Career  |  January 19, 2023  |  Rob Zodda

Career training programs: What are they and how do they work?

What you’ll learn
  • What is a career training program
  • How a career training program works
  • How to pay for a career training

College can be a great pathway to a fulfilling and lucrative career—but it’s not your only option. If you’re not sure college is for you, that’s okay! There are other possibilities out there. One of the most popular non-college routes for high school graduates is a career training program.

What’s a career training program?

Career training is just what it sounds like. It’s schooling that prepares you for a job in a specific field. It can include professional training or a trade certificate course at a non-degree-granting school.

In fact, a significant portion of high school students enroll in career training after graduation. According to the study, Higher Ambitions: How America Plans for Post-secondary Education, 12% of student said they’re planning to enroll in a career training program (a technical or vocational program, or an intensive training boot camp) after high school. The Department of Education has also launched a new initiative, “Raise the Bar: Unlocking Career Success,” to expand access to high-quality training programs.

Here are just a few examples of careers you can find programs for:

  • Automotive mechanic
  • Certified bookkeeper
  • Certified nursing assistant (CNA)
  • Computer programming
  • Culinary arts
  • Cybersecurity
  • Dental assistant
  • Electrician
  • EMT certification
  • HVAC
  • Medical assistant
  • Personal fitness
  • Pharmacy technician
  • Plumbing
  • Veterinary assistant

How much of a commitment is a career training program?

Career training programs can be a great option because they generally take less time to complete than a traditional 2- or 4-year degree. Some take as little as six months. In some cases, you may earn an initial certificate, followed by on-the-job training through an apprenticeship for a year or more.

Enrolling in a career training program can allow you to try out a career and see if it’s the right fit for you long term. Once you start earning money, you could also work and pursue a 2- or 4-year degree part time, if you wanted—and many students do. Higher Ambitions found that 44% of students planning for career training expect to eventually earn a traditional degree like an Associate’s (11%), Bachelor’s (16%), or Master’s degree and beyond (12%).

How do I pay for a career training program?

One major advantage of career training programs is that they’re generally less expensive than a traditional 4-year degree. Of course, that doesn’t mean we all have the money to pay for them out of pocket. The truth is, only about half of families who say their student plans to pursue higher education actually have money saved for it.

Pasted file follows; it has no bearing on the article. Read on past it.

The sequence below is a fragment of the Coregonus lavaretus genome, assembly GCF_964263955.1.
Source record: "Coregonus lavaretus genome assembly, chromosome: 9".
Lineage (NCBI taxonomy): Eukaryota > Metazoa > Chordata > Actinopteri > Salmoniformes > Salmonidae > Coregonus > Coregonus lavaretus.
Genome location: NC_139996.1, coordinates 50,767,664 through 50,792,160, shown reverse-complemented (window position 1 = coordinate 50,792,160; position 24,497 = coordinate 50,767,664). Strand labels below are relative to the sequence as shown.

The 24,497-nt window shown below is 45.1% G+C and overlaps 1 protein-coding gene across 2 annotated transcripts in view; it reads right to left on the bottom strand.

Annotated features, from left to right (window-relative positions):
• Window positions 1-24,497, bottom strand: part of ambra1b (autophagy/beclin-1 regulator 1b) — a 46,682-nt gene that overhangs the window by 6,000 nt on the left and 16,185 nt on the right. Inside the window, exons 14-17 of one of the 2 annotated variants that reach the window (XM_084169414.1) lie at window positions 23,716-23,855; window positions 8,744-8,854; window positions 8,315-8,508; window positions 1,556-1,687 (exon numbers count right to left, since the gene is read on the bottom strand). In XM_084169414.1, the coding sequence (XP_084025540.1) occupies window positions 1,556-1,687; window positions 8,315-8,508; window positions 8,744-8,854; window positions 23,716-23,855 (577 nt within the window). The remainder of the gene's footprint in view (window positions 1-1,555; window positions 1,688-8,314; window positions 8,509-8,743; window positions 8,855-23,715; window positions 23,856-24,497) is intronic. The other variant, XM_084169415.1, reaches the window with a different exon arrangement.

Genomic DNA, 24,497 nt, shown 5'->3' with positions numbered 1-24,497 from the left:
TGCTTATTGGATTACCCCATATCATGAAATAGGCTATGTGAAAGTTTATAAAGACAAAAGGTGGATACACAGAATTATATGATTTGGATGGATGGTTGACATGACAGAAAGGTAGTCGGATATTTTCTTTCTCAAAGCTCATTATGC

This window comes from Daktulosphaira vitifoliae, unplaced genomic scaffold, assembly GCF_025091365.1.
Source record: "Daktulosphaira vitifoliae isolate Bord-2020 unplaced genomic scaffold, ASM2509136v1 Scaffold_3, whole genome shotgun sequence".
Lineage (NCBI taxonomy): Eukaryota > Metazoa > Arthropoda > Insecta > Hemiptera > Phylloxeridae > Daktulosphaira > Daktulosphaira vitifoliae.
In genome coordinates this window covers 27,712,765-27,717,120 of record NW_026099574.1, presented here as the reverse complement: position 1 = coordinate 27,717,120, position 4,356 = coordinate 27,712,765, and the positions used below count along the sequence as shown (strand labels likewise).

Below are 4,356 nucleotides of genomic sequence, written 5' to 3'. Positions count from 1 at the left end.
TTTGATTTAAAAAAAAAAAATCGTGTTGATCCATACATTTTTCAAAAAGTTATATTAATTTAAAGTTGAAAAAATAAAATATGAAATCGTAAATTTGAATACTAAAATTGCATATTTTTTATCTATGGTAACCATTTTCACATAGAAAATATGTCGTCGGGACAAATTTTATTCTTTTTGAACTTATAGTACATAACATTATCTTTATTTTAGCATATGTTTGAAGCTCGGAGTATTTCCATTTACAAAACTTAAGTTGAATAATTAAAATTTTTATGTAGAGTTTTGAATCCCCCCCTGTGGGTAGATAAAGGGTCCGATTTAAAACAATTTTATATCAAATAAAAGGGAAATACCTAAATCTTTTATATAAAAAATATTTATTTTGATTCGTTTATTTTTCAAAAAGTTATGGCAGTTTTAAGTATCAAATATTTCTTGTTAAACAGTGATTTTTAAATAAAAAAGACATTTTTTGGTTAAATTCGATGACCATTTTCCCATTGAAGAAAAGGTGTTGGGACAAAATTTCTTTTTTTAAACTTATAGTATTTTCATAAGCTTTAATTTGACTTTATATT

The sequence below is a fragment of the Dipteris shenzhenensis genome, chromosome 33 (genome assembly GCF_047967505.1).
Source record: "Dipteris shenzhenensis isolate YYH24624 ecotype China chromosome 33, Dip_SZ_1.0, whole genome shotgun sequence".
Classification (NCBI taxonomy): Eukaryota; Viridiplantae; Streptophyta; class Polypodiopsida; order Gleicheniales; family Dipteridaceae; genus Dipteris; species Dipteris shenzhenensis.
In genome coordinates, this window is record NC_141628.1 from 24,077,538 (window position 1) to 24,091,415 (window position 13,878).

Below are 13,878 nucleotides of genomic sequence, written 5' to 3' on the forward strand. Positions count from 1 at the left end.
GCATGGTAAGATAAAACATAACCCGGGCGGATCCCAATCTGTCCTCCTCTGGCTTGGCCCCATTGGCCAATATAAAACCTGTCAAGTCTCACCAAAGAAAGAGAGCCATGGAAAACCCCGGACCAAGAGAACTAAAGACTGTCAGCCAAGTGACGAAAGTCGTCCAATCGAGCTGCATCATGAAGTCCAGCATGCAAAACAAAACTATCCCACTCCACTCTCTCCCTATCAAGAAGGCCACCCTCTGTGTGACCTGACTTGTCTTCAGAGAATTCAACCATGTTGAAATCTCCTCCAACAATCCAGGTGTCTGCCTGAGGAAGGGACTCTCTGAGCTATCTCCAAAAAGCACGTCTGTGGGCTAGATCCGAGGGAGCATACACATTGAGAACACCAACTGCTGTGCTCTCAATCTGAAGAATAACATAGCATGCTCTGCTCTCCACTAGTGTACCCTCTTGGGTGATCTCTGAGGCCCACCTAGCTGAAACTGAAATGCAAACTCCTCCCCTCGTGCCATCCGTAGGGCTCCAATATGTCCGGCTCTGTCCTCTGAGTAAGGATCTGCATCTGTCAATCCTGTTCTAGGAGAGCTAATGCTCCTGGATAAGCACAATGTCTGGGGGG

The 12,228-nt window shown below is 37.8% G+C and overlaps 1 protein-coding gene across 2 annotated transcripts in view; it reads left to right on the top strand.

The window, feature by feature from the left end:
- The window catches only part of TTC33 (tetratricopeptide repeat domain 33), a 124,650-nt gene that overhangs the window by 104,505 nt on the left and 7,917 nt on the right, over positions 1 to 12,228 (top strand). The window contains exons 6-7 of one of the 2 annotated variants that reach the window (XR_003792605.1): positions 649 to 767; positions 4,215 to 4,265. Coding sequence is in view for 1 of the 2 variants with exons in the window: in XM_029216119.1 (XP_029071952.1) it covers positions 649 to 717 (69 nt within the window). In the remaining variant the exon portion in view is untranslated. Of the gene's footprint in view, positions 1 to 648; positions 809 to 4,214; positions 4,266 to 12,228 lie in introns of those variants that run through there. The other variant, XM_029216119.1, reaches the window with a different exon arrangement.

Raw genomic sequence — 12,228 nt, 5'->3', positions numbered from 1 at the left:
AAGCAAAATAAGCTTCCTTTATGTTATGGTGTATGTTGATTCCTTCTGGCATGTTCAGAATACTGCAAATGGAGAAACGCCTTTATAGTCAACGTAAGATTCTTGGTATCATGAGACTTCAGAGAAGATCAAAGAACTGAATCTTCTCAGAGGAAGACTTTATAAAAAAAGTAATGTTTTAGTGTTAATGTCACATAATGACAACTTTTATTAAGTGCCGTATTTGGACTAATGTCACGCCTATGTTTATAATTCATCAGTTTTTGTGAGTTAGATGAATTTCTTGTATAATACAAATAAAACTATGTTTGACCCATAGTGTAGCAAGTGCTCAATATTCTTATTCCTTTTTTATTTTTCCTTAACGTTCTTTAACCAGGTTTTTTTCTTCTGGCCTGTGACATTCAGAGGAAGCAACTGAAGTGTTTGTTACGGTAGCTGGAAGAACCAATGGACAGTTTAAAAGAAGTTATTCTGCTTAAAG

When planning to pay for a career training program, try this approach.

1. Start with money you won’t have to pay back.

Supplement your savings and income by applying for scholarships and grants—that’s money you won’t have to pay back. Do some research about scholarship opportunities for career training students (they’re out there!) Here are just a few free resources to get you started:


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2. Next, apply for federal financial aid.

To be eligible for financial aid, you need to fill out the FAFSA® (Free Application for Federal Student Aid). Some federal financial aid is offered on a first-come, first-served basis. So don’t wait! Students can fill out the FAFSA® as early as October 1 for the following academic year.

3. Consider a private student loan.

If you still have a financial gap to fill after using your savings and income, and exploring scholarships and federal financial aid, then you might consider a private student loan. Private student loans are offered by banks and credit unions—and some offer specific private student loans for career training students.

NOTE: You can even get a career training student loan.

Private student loans are credit based, which means that the lender will look at how good your credit is—whether you’ve proven that you’ll be able to pay the loan back. Since students haven’t had a lot of time to build up their credit, you may need to apply with a cosigner. This can be a parent, relative, or another creditworthy adult. Their strong credit can improve your chances of being approved.

Before borrowing any student loan, make sure you know when you’re required to start making payments, how much your monthly payment will be, and how long it will take you to repay the loan. And if you don’t understand something, now’s the time to ask.

Choose what works for you

Whether you’re considering career training, college, or something else—it’s okay if you’re not 100% sure right now! Everyone’s different, and what’s right for someone else might not work for you. When you’re ready, set yourself up for success by doing some research and making a plan for how you’ll pay for your higher education, before you begin.

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